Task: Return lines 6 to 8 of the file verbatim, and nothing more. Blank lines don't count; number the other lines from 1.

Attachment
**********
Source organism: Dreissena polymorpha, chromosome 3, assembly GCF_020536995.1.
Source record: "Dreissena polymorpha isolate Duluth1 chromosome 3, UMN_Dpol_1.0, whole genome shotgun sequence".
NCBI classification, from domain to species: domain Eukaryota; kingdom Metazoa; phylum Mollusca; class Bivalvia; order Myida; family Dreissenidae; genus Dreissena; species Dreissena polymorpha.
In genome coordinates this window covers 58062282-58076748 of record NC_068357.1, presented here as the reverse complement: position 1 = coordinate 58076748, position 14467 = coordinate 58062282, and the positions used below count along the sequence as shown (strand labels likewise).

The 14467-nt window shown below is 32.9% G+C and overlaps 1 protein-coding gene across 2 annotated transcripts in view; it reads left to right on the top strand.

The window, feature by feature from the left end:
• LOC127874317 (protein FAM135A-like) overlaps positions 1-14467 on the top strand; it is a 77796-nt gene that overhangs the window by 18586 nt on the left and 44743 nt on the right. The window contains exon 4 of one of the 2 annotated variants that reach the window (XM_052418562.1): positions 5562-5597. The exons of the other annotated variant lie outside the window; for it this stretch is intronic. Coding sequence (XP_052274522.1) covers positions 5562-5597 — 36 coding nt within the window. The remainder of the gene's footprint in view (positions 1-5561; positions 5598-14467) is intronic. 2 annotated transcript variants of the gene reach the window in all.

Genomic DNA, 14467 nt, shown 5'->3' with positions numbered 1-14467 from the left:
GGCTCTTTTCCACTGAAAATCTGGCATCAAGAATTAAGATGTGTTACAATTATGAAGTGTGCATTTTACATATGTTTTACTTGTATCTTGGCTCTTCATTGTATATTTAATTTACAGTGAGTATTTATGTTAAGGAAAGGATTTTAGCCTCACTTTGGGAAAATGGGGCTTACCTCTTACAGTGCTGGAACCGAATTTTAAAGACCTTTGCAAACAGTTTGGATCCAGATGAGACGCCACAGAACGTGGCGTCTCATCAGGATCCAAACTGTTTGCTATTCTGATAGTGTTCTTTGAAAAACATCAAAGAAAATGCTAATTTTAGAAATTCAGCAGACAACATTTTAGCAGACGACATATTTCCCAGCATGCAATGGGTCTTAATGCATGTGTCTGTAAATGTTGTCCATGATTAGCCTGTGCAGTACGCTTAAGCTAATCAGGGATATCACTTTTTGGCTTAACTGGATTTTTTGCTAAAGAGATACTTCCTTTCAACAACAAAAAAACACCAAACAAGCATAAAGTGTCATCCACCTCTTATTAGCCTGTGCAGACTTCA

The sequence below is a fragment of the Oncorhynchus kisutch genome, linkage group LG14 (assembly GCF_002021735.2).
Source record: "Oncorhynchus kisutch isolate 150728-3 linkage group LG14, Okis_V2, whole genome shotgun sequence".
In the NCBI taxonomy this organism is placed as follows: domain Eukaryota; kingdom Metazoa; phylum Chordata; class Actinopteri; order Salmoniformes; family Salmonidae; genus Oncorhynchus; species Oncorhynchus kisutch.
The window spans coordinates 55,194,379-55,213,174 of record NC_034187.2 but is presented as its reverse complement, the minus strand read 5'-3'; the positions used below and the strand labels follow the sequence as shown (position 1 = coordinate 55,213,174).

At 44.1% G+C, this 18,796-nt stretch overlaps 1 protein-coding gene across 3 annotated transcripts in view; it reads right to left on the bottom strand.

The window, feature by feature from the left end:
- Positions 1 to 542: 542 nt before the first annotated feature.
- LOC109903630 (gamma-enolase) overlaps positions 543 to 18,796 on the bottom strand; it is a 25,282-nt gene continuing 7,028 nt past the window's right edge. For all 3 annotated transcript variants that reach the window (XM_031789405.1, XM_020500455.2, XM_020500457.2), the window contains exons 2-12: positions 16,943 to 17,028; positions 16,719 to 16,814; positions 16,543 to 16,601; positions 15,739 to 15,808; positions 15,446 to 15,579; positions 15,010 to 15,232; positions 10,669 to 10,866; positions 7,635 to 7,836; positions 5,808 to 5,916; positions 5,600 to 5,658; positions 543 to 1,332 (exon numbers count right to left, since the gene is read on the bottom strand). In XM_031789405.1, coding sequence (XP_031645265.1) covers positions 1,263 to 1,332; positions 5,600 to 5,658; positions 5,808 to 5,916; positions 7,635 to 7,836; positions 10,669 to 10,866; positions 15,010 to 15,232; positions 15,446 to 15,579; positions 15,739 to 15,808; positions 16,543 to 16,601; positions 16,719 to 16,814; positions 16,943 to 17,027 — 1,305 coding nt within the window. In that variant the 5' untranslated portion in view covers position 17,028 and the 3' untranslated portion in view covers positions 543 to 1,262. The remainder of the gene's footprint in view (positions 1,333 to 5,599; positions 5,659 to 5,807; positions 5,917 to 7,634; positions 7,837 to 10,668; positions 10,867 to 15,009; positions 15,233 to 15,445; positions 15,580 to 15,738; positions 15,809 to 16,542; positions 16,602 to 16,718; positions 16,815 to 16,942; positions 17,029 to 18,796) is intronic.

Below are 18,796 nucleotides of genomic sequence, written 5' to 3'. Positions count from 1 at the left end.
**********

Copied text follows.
The window, feature by feature from the left end:
• LOC127874317 (protein FAM135A-like) overlaps positions 1-14467 on the top strand; it is a 77796-nt gene that overhangs the window by 18586 nt on the left and 44743 nt on the right. The window contains exon 4 of one of the 2 annotated variants that reach the window (XM_052418562.1): positions 5562-5597. The exons of the other annotated variant lie outside the window; for it this stretch is intronic. Coding sequence (XP_052274522.1) covers positions 5562-5597 — 36 coding nt within the window. The remainder of the gene's footprint in view (positions 1-5561; positions 5598-14467) is intronic. 2 annotated transcript variants of the gene reach the window in all.

Genomic DNA, 14467 nt, shown 5'->3' with positions numbered 1-14467 from the left: